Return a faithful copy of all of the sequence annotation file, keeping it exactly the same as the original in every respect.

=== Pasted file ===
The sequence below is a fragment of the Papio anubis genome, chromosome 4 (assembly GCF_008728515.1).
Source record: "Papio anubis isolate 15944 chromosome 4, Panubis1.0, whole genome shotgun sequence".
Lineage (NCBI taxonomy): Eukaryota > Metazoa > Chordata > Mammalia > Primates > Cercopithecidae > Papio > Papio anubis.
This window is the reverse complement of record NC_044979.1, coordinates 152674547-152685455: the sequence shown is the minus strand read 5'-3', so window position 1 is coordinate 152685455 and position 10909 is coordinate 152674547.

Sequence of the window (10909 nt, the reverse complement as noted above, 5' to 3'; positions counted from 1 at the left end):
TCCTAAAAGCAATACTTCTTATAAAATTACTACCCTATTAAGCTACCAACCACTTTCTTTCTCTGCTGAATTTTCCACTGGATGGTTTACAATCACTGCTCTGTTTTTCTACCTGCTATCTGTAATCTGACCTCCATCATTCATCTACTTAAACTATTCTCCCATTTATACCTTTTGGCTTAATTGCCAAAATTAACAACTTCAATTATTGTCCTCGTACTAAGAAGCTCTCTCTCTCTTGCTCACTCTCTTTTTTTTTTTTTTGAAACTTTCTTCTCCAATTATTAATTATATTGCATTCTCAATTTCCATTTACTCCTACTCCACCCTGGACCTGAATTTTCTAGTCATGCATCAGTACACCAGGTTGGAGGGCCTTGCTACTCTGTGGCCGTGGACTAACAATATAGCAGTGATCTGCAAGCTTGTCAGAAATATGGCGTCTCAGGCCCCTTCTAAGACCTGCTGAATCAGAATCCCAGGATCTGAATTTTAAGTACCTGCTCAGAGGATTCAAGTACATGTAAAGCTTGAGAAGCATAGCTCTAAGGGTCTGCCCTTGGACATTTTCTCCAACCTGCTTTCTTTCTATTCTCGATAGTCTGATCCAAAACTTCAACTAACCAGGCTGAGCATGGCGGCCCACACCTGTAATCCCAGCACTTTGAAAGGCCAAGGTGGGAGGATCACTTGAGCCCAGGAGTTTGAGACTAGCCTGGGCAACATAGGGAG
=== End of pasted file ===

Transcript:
The sequence below is a fragment of the Papio anubis genome, chromosome 4 (assembly GCF_008728515.1).
Source record: "Papio anubis isolate 15944 chromosome 4, Panubis1.0, whole genome shotgun sequence".
Lineage (NCBI taxonomy): Eukaryota > Metazoa > Chordata > Mammalia > Primates > Cercopithecidae > Papio > Papio anubis.
This window is the reverse complement of record NC_044979.1, coordinates 152674547-152685455: the sequence shown is the minus strand read 5'-3', so window position 1 is coordinate 152685455 and position 10909 is coordinate 152674547.

Sequence of the window (10909 nt, the reverse complement as noted above, 5' to 3'; positions counted from 1 at the left end):
TCCTAAAAGCAATACTTCTTATAAAATTACTACCCTATTAAGCTACCAACCACTTTCTTTCTCTGCTGAATTTTCCACTGGATGGTTTACAATCACTGCTCTGTTTTTCTACCTGCTATCTGTAATCTGACCTCCATCATTCATCTACTTAAACTATTCTCCCATTTATACCTTTTGGCTTAATTGCCAAAATTAACAACTTCAATTATTGTCCTCGTACTAAGAAGCTCTCTCTCTCTTGCTCACTCTCTTTTTTTTTTTTTTGAAACTTTCTTCTCCAATTATTAATTATATTGCATTCTCAATTTCCATTTACTCCTACTCCACCCTGGACCTGAATTTTCTAGTCATGCATCAGTACACCAGGTTGGAGGGCCTTGCTACTCTGTGGCCGTGGACTAACAATATAGCAGTGATCTGCAAGCTTGTCAGAAATATGGCGTCTCAGGCCCCTTCTAAGACCTGCTGAATCAGAATCCCAGGATCTGAATTTTAAGTACCTGCTCAGAGGATTCAAGTACATGTAAAGCTTGAGAAGCATAGCTCTAAGGGTCTGCCCTTGGACATTTTCTCCAACCTGCTTTCTTTCTATTCTCGATAGTCTGATCCAAAACTTCAACTAACCAGGCTGAGCATGGCGGCCCACACCTGTAATCCCAGCACTTTGAAAGGCCAAGGTGGGAGGATCACTTGAGCCCAGGAGTTTGAGACTAGCCTGGGCAACATAGGGAG